WHEN THE BAROMETRIC PRESSURE IS CHANGING I FEEL LIKE CRAP WITH ALL SYMPTOMS WORSENING. LOOKS LIKE IT REALLY MESSES WITH BLOOD FLOW AND VESSELS IN NEGATIVE WAYS. WHERE THIS STUDY WAS DONE IN IRELAND--IS IT IRELAND THAT HAS THE VERY HIGH MS RATE? JUST FOOD FOR THOUGHT. ADD TO THE MIX.
Periods of low atmospheric pressure are associated with high abdominal aortic aneurysm rupture rates in Northern Ireland.
D. W. Harkin, M. O'Donnell, J. Butler, P. H. Blair, J. M. Hood, and A. A. B. Barros D'Sa
Regional Vascular Surgery Unit, Royal Victoria Hospital, Belfast.D. W. Harkin: email@example.com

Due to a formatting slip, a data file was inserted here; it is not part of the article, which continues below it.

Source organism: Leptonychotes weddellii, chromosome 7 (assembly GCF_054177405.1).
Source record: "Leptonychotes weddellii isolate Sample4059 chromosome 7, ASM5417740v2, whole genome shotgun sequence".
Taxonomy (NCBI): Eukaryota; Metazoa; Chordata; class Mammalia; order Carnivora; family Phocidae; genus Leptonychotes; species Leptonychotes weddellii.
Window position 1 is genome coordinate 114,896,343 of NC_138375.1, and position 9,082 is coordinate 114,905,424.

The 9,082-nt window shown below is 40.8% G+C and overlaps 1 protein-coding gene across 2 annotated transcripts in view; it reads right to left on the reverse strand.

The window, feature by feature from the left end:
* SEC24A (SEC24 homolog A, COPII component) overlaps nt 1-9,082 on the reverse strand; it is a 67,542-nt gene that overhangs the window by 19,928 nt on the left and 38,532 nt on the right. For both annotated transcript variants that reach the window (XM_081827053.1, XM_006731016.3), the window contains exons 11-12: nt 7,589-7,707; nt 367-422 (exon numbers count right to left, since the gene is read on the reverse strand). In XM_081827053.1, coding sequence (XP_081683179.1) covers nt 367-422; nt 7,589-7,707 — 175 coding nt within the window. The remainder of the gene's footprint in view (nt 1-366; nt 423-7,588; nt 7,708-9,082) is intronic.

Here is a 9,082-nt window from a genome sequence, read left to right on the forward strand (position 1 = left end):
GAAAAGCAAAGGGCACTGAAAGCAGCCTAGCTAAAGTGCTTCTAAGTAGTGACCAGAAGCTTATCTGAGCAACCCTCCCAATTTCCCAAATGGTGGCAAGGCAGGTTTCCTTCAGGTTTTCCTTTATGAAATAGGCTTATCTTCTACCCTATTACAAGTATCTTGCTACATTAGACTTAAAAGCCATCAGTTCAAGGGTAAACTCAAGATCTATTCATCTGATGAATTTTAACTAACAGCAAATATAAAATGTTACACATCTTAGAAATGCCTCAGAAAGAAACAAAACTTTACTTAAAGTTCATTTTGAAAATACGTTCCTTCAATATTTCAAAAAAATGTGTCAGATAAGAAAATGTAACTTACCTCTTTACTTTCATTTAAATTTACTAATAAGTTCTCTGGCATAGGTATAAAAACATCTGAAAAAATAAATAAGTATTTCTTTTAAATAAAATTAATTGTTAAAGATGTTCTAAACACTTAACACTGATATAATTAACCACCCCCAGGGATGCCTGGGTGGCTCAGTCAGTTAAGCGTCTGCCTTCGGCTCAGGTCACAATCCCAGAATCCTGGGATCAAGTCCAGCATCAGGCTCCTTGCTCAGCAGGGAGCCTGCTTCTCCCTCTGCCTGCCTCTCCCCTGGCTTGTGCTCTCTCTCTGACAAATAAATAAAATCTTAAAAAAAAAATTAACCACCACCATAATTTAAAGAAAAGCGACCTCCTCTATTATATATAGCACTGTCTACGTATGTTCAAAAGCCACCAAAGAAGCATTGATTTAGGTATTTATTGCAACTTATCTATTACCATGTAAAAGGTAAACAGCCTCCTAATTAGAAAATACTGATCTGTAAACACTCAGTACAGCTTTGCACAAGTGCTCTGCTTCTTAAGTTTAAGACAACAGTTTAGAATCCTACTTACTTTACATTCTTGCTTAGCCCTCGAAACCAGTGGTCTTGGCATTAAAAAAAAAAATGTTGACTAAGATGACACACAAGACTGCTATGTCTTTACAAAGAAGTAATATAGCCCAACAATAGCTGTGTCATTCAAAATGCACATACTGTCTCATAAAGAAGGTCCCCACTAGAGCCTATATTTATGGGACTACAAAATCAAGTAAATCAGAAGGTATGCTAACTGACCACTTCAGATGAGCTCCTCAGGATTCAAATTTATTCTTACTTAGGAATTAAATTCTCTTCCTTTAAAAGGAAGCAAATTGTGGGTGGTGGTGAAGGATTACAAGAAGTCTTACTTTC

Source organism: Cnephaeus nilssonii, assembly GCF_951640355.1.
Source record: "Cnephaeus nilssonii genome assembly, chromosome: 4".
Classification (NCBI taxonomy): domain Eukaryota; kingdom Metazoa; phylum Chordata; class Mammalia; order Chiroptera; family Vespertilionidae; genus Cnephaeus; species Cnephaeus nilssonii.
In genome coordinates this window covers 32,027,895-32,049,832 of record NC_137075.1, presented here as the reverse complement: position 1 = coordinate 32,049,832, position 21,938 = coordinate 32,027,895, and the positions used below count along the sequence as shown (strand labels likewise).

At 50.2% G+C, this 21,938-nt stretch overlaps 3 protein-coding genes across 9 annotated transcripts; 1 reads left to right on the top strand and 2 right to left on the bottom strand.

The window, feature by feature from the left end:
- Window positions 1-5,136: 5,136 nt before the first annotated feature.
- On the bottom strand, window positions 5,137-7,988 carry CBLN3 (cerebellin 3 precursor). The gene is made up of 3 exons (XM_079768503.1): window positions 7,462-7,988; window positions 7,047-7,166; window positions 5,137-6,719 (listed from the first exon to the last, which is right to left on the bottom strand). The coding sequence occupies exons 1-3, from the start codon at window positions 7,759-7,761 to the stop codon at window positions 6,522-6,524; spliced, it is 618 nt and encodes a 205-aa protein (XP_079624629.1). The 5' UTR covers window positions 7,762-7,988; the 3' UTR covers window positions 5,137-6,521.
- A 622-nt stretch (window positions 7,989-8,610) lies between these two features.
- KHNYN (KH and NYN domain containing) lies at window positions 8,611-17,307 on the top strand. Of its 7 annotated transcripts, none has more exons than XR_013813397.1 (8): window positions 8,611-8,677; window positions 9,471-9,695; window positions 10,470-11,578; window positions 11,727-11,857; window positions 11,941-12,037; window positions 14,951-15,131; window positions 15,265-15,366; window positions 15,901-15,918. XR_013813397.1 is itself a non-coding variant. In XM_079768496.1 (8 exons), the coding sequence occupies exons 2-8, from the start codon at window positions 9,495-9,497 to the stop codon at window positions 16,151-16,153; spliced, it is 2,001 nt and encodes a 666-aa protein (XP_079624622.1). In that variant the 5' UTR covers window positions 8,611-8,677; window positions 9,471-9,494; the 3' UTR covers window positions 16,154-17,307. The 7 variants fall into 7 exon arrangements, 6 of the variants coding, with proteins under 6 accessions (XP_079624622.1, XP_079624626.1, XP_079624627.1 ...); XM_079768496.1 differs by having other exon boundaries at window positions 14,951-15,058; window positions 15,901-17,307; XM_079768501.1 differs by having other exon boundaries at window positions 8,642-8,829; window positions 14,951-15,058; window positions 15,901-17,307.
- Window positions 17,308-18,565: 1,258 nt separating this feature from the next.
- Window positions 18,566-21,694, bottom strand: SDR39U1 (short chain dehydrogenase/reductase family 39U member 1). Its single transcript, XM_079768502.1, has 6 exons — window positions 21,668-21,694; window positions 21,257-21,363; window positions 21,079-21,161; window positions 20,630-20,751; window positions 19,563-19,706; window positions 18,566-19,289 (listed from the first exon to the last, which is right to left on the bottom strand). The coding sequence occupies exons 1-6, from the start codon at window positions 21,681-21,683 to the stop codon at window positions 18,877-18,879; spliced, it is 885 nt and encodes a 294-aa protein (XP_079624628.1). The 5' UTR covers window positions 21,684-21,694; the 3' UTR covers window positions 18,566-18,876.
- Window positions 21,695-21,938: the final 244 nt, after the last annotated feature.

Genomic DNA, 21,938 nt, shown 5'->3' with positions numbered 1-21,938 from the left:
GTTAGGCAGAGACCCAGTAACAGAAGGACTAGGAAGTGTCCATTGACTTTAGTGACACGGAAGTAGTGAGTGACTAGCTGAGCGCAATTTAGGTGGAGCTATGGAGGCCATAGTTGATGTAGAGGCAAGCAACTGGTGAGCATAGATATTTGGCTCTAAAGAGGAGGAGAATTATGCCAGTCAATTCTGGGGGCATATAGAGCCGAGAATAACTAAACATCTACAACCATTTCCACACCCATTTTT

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Seasonal and circadian variation in the incidence of ruptured abdominal aortic aneurysm (RAAA) has been reported. We explored the role of atmospheric pressure changes on rupture incidence and its relationship to cardiovascular risk factors. During a three year-period, 1st April 1998 and 31st March 2001, data was prospectively acquired on 144 Ruptured Abdominal Aortic Aneurysm (RAAA) presenting to the Regional Vascular Surgery Unit at the Royal Victoria Hospital, Belfast, Northern Ireland. For each patient the chronology of acute onset of symptoms and presentation to the regional vascular unit was recorded, along with details of standard cardiovascular risk factors. During the same period meteorological data including atmospheric pressure and air temperature were recorded daily at the regional meteorological research unit, Armagh. We then analyzed the monthly mean values for daily rupture incidence in relation to the monthly values for atmospheric pressure, pressure change and temperature. Furthermore atmospheric pressure on the day of rupture, and day preceding rupture, were also analyzed in relation to days without rupture presentation and between individual ruptures for various cardiovascular risk factors. Data demonstrated a significant monthly variation in aneurysm rupture frequency, (p<0.03, ANOVA). There was also a significant monthly variation in mean barometric atmospheric pressure, (p<0.0001, ANOVA), months with high rupture frequency also exhibiting low average pressures in the months of April (0.24 +/- 0.04 ruptures per day and 1007.78 +/- 1.23 mB) and September (0.16 +/- 0.04 ruptures per day and 1007.12 +/- 1.14 mB), respectively. The average barometric pressures were found to be significantly lower on those days when ruptures occurred (n=1127) compared to days when ruptures did not occur (n=969 days), (1009.98 +/- 1.11 versus 1012.09 +/- 0.41, p<0.05). Full data on risk factors was available on 103 of the 144 rupture patients and was further analyzed. Interestingly, RAAA with a known history of hypertension, (n=43), presented on days with significantly lower atmospheric pressure than those without, (n=60), (1008.61 +/- 2.16 versus 1012.14 +/- 1.70, p<0.05). Further analysis of ruptures grouped into those occurring on days above or below mean annual atmospheric pressure 1013.25 (approximately 1 atmosphere), by Chi-square test, revealed three cardiovascular risk factors significantly associated with low-pressure rupture, (p<0.05). Data represents mean +/- SEM, statistical comparisons with Student t-test and ANOVA. These data demonstrate a significant association between periods of low barometric pressure and high incidence of ruptured aneurysm, especially in those patients with known hypertension. The association between rupture incidence and barometric pressure warrants further study as it may influence the timing of elective AAA repair